|Publication number||US5375643 A|
|Application number||US 07/995,422|
|Publication date||Dec 27, 1994|
|Filing date||Dec 22, 1992|
|Priority date||Dec 22, 1992|
|Also published as||CA2149438A1, CA2149438C, DE69318987D1, DE69318987T2, EP0680543A1, EP0680543A4, EP0680543B1, WO1994015057A1|
|Publication number||07995422, 995422, US 5375643 A, US 5375643A, US-A-5375643, US5375643 A, US5375643A|
|Inventors||Edward T. Rude|
|Original Assignee||General Clutch Corporation|
|Export Citation||BiBTeX, EndNote, RefMan|
|Patent Citations (14), Referenced by (83), Classifications (12), Legal Events (11)|
|External Links: USPTO, USPTO Assignment, Espacenet|
Our invention relates to spring clutches, and more particularly, to spring clutches in which the force controlling the output element results from contact with an end, or tang, of the clutch spring. As the output element of the clutch rotates, the direction of this force also rotates. In some applications of the clutch, the combination of this rotating force with other more constant forces produces an undesirable surging, or variation in the force required to operate the blind. Also, in order to balance the moment produced by this force, frictional forces are internally generated within the clutch which make its operation more difficult.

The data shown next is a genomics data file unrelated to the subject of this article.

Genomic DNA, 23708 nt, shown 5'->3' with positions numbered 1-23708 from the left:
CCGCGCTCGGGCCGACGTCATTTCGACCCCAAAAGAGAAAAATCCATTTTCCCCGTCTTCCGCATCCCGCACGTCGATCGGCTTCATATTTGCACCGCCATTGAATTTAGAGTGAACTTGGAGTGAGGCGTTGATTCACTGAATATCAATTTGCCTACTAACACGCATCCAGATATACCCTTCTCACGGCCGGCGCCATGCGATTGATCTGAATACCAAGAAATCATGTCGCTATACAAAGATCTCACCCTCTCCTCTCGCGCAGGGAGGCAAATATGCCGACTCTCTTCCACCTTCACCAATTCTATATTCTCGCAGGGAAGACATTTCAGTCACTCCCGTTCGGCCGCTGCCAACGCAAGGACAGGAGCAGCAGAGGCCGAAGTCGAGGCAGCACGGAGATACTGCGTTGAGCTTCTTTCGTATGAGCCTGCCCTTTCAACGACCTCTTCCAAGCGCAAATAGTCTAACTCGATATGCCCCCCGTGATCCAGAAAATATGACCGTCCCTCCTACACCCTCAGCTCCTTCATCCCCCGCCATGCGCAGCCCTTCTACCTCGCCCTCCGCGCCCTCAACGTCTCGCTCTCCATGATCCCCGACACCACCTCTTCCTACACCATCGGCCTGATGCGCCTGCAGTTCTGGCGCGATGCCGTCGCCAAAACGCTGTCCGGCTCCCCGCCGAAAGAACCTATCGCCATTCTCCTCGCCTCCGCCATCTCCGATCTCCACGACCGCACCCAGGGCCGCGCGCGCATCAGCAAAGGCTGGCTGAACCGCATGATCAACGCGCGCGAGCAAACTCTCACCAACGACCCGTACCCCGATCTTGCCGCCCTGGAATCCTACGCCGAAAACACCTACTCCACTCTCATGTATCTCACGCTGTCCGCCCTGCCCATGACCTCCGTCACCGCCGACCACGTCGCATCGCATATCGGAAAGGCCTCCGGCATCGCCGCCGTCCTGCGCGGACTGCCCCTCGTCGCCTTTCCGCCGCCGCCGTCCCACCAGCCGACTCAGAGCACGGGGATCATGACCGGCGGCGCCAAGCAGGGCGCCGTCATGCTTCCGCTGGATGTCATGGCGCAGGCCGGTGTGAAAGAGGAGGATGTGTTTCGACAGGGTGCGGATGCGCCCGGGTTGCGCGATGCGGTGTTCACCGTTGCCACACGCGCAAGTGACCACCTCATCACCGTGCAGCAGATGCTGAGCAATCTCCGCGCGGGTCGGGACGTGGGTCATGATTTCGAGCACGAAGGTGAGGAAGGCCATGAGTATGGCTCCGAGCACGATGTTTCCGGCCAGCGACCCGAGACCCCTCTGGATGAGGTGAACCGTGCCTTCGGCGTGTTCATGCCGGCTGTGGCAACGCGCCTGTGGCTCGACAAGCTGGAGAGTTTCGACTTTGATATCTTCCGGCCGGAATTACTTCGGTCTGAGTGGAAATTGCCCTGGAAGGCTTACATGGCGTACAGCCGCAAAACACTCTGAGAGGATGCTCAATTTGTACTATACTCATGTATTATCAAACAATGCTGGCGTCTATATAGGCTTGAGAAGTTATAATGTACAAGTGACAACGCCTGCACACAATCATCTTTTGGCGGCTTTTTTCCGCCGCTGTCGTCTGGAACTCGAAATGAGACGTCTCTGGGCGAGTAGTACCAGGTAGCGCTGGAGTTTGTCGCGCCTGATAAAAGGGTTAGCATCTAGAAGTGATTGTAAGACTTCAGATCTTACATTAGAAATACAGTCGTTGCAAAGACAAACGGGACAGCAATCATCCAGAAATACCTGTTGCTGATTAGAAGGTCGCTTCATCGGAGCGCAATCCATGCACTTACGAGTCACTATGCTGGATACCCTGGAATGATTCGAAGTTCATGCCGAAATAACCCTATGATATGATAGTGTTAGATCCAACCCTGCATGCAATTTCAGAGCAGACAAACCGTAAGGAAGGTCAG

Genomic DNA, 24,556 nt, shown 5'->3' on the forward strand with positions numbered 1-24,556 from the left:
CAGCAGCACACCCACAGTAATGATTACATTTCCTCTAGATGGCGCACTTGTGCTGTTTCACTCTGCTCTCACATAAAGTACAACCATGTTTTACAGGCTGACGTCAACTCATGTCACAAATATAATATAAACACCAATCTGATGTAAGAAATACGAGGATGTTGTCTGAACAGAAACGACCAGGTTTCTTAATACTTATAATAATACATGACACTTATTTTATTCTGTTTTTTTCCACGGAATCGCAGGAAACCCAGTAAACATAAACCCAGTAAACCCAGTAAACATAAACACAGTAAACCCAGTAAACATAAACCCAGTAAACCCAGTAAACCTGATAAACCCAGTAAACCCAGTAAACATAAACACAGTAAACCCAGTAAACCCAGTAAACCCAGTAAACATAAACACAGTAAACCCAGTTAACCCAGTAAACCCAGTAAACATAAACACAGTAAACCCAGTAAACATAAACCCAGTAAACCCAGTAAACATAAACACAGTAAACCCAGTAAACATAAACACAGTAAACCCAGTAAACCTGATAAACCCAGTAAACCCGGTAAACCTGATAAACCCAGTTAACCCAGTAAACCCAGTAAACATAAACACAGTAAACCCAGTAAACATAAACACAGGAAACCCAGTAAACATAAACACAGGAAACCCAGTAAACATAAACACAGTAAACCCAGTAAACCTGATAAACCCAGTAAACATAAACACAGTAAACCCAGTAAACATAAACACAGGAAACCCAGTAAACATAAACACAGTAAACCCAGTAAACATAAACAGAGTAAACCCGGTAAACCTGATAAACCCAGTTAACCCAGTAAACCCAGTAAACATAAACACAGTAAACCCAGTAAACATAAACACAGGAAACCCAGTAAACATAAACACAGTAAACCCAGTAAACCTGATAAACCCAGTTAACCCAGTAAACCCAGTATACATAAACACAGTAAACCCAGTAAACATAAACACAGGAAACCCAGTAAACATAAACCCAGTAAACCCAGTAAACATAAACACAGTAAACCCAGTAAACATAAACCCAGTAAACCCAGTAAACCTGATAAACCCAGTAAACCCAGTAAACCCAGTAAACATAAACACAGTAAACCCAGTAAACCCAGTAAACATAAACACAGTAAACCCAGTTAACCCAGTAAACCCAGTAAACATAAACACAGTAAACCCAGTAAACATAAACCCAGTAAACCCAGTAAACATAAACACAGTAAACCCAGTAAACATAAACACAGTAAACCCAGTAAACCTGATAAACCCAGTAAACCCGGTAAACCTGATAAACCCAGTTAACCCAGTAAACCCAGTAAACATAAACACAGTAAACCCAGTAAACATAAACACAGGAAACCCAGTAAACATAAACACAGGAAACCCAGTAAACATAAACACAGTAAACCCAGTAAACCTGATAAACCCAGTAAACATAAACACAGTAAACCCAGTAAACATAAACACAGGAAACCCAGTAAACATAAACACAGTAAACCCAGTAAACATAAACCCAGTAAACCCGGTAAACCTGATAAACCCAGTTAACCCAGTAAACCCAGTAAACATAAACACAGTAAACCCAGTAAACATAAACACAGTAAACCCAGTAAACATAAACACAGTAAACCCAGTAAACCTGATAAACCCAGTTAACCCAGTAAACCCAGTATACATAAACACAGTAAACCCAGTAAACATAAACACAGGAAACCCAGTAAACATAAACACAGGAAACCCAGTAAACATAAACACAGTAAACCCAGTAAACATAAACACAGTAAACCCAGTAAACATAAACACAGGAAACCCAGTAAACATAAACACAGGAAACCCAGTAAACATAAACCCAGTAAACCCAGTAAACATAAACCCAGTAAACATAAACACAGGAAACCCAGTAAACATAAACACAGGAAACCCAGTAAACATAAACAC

U.S. Pat. Nos. 4,372,432 and 4,433,765 both disclose spring clutches having the disadvantage described above. These clutches are intended principally for raising and lowering window shades, venetian blinds, pleated shades and other window treatments that move vertically. These devices are inexpensively built, manually operated devices, without ball or roller bearings of any sort, in which coaxial plastic parts support the weight and ride on one another. High operating force, frictional drag or variations in the force required to move the blind are perceived to be unpleasant, and give an impression of rough operation and poor quality. Nevertheless, because of the construction, frictional drag and uneven operating force are intrinsically present in these prior art devices. Our invention provides a means for minimizing the frictional drag and the variations in operating force.
Prior art clutches, whether they have a single spring or multiple springs, support the load with forces applied to a single feature of the output element of the clutch. The clutch disclosed in U.S. Pat. No. 4,433,765 employs more than one spring to support the hanging weight of the shade. Each of the springs therein has its loaded tang oriented substantially in the same direction about the axis of the device. The application of these supporting forces in an asymmetrical manner about the axis of the clutch produces reaction forces at the bearing surface within the clutch. It is the combination of the forces from the spring tangs and those from bearing reactions that, acting together, comprise the force couple, or torque, that supports the shade.